Daniel Strong Godfrey (born November 20, 1949) received B.A. and M.M. degrees in composition from Yale University and a Ph.D. from the University of Iowa. He is currently Composer-in-Residence at Syracuse University’s Setnor School of Music and has also held visiting faculty appointments at the Eastman School of Music, the Indiana University School of Music and the University of Pittsburgh.
Godfrey has earned awards and commissions from the J. S. Guggenheim Memorial Foundation, the American Academy of Arts and Letters, the Fromm Music Foundation at Harvard University, the Koussevitsky Music Foundation at the Library of Congress, the Rockefeller Foundation (Bellagio Center), the Bogliasco Foundation (Liguria Study Center), the Barlow Endowment for Music Composition, the Indiana State University/Louisville Orchestra Competition, the National Repertory Orchestra/US West Foundation Competition (First Prize), the Maine Arts Commission, the New York Foundation for the Arts (Met Life Fellowship) and the Pennsylvania Council on the Arts, among others. He is founder and co-director of the Seal Bay Festival of American Chamber Music (on the Maine coast) and he is the co-author (with Elliott Schwartz) of Music Since 1945, published by Schirmer Books.
Godfrey’s works are recorded on Albany, CRI, GM, Innova, Klavier, Koch, UK Light and Mark compact discs. The New Yorker magazine named the Koch International Classics release of Daniel Godfrey’s String Quartets as one of the 10 best classical CDs of 2004. In June 2007, Koch released another all-Godfrey CD, this one containing seven chamber works performed by principal players of the Saint Paul Chamber Orchestra. His music is available through publishers Pembroke Music Co., Inc. (Carl Fischer, LLC) and G. Schirmer, Inc. and he is a member of BMI.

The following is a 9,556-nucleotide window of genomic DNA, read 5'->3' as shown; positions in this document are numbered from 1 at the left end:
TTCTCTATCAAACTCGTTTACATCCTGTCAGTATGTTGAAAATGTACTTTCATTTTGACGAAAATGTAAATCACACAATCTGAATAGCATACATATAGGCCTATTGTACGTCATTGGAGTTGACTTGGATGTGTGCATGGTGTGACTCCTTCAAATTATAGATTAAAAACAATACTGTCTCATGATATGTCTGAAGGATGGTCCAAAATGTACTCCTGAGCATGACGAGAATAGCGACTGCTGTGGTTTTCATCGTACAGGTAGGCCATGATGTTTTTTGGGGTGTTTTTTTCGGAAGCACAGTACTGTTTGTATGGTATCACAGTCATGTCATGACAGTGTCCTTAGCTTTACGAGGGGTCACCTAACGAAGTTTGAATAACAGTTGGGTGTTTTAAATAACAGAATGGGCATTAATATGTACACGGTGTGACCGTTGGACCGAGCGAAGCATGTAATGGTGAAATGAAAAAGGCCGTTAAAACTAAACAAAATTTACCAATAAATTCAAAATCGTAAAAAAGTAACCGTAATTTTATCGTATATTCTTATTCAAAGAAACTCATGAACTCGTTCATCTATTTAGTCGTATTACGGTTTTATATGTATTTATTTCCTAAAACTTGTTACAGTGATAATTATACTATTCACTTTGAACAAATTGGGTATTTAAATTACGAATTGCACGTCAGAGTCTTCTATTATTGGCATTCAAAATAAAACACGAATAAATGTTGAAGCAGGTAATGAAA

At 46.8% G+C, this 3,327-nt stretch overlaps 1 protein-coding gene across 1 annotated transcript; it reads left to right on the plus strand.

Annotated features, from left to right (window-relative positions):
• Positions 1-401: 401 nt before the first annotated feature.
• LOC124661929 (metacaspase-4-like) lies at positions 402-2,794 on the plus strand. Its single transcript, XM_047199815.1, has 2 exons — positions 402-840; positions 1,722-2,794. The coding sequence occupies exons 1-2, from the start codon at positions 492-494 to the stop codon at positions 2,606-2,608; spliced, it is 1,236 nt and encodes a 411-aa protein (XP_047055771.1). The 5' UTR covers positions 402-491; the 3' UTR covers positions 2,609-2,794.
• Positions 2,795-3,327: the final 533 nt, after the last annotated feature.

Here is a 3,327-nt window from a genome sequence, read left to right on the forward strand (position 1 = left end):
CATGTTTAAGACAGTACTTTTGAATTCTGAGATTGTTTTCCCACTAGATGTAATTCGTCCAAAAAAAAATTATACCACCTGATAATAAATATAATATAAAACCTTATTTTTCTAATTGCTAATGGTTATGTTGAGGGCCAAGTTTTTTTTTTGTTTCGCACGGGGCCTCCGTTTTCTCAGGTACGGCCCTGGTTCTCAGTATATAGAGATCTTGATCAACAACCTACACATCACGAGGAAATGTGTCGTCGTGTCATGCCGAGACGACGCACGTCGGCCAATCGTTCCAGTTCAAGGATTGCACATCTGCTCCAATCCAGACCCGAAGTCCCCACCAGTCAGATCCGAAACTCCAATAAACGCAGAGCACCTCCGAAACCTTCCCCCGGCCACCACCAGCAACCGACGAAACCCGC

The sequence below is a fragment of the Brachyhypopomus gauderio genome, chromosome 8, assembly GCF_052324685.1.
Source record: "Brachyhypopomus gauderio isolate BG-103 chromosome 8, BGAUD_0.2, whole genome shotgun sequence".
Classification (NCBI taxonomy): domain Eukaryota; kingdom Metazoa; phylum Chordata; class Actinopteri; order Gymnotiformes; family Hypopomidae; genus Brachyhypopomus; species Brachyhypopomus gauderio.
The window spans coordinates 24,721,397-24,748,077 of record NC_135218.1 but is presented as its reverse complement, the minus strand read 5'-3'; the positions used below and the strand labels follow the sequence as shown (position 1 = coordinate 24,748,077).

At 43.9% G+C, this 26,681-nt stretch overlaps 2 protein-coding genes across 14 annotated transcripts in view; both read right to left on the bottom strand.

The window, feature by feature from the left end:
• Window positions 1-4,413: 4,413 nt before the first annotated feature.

“Filters the lyrical spirit of Borodin and early Stravinsky through an elegantly patrician modern style…” – The New Yorker
“A rare wedding of flawless craft and flowing lyricism…” – Alex Ross: The Rest Is Noise
“The refined use of colour and variegated texture in Godfrey’s work frequently bring Debussy and Ravel to mind (and sometimes Janacek and Sibelius), but whatever the apparent influences are, they have all been absorbed into a distinctive musical language that’s as remarkable for its consistency as for its craftsmanship.” – Gramophone Magazine
“If Debussy and Ravel had lived into the late 20th Century, they would have produced string quartets which sound like Godfrey’s.” – Records International
“Godfrey hears the ensemble as a single (if complex) instrumental voice, that speaks in blended, liquid, seamless legato stanzas built of subtle, delicately nuanced vertical sonorities…”
– American Record Guide
“Godfrey displays a love of melodic phrase that reminds [one] of Barber, or even Gershwin.”
– Fanfare Magazine
“Motions into tonality not so much like flirting but more like true love.” – The Village Voice